Every year in September, a fairy tale is told: A Dark Lord imposed his will upon a hapless people, but then a messiah sacrificed his life to embolden Filipinos to topple the evil regime in 1986.
It’s an old storyline reinforced over recent years by movies such as the Lord of the Rings and the Star Wars series. But reality is always, and in all ways, complex. And after all, you never read in fairy tales things like class structures and exploited peasants.
And reality very seldom ends with that fairy tale line, “And they lived happily ever after. “
To artificially create a revolutionary flow, and provoke the ruling class to internecine strife, the fledgling Communist Party bombed the Liberal Party’s miting de avance in August 1971— quite amazingly just before its superstar Ninoy Aquino arrived. The communists blamed it on Ferdinand Marcos.
Talk of the law of unintended consequences. The bombing only gave Marcos the justification to impose martial law, after a year of meticulous preparation.
The communists had not foreseen, though, that a surging economy would allow Marcos to crush his enemies, and rule for so many years.
Most Filipinos acquiesced to martial law since the economy surged from 1972 to 1980 at an average annual growth rate of 6 percent. The growth rate for 1973, the first full year of martial law, as well as for 1976, was 9 percent, an astounding pace never since posted. We, those jailed for fighting to overthrow the dictator by force of arms, and those who were killed or tortured for that, became unpersons.
Ethnic Chinese businessmen loved Marcos, among other things because he decreed their mass naturalization, allowing the rise of a new generation of Filipino taipans such as William Gatchalian and Andrew Tan. So did the Spanish elite, with the Ayalas and Sorianos happy with what then was their beer-monopoly San Miguel Corp.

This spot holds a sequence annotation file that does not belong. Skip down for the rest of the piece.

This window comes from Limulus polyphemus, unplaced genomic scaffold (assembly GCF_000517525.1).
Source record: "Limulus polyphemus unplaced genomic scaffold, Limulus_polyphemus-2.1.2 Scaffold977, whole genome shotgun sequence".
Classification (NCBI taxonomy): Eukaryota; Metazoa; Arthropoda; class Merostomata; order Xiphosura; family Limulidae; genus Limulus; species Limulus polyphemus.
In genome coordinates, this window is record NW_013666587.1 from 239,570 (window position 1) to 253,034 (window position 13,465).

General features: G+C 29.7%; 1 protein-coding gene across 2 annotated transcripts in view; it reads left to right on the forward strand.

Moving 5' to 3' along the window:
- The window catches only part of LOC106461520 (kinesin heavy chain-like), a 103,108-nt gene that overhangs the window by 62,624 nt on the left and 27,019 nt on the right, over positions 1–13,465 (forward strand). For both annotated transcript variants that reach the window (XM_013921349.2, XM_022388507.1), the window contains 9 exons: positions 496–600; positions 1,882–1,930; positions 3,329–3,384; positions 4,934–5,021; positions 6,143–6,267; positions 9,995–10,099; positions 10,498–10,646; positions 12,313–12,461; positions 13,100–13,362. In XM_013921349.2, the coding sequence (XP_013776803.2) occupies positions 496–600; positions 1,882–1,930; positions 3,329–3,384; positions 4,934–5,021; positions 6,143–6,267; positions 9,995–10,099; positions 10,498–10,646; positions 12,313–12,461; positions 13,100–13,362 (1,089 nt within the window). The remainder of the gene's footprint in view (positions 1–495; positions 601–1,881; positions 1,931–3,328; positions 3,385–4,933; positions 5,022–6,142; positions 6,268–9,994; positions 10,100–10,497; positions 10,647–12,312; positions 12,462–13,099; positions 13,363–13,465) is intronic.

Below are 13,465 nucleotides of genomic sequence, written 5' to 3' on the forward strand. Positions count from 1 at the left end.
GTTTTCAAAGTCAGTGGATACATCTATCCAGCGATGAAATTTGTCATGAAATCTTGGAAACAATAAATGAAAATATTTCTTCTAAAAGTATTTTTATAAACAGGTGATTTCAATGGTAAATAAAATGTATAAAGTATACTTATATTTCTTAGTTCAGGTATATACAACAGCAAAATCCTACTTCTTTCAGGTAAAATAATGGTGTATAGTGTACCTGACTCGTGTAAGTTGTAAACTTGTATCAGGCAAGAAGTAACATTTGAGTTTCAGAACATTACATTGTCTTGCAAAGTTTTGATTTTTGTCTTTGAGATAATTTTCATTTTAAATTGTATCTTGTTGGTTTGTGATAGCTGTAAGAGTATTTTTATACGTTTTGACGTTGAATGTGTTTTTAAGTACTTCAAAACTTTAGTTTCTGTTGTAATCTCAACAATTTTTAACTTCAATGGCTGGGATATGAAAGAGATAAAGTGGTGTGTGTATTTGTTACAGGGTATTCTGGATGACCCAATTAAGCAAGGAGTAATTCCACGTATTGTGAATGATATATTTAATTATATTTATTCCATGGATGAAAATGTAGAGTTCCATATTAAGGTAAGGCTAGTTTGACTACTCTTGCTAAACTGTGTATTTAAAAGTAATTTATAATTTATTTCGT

The South Luzon Expressway transformed rice fields, like Alabang near the metropolis, into prime properties. It was during martial law that the Ayalas’ Makati became the country’s premier business district. A shoe merchant, Henry Sy, built his first department stores in the 1970s, the prototype for his huge malls, the first of which, SM North was opened in 1985. Even the Araneta Center, owned by the Roxas family that was supposed to be a Marcos enemy, was given a boost in 1975 when it staged the world famous Ali-Frazier fight dubbed “Thrilla In Manila.”
Whether it was because of Marcos’ “Green Revolution” or simply because the International Rice Research Institute was luckily located in the country, production of the high-yielding Masagana 99 rice boomed during martial law that prices of the staple fell, the most important factor for an acquiescent populace.
Marcos’ regime unraveled because of a conjuncture of factors, the economy being the most important.
After the Arabs took back the oil fields from the Western “imperialists” in the early 1970s, they found themselves awash in what would be dubbed “petrodollars.” Western bankers recycled these as loans lent quickly and cheaply to Third World countries. For the first time, poor countries such as those in Latin America and in Asia (us) were deluged with cheap loans purportedly needed to finance their development.
But then, the Iranian Revolution broke out in 1979 and the Iran-Iraq War in 1980. These triggered an oil crisis that pushed up global interest rates. The local enterprises that were funded by the petrodollar loans were white elephants, or were cronies’ milking cows. Marcos’ Swiss accounts were probably mostly payoffs from members of the elite who got the state-guaranteed foreign loans. Countries including ours had to take out new loans just to pay interest on their old loans, thus falling deeper and deeper into debt. In 1982, Mexico and several other Latin American countries defaulted on their loans, creating the global debt crisis.
Aquino’s return in August 1983 to the Philippines couldn’t have been made at a worse time. Interest rates were going through the roof, eating at our dollar reserves so fast that the central bank falsified data on its level.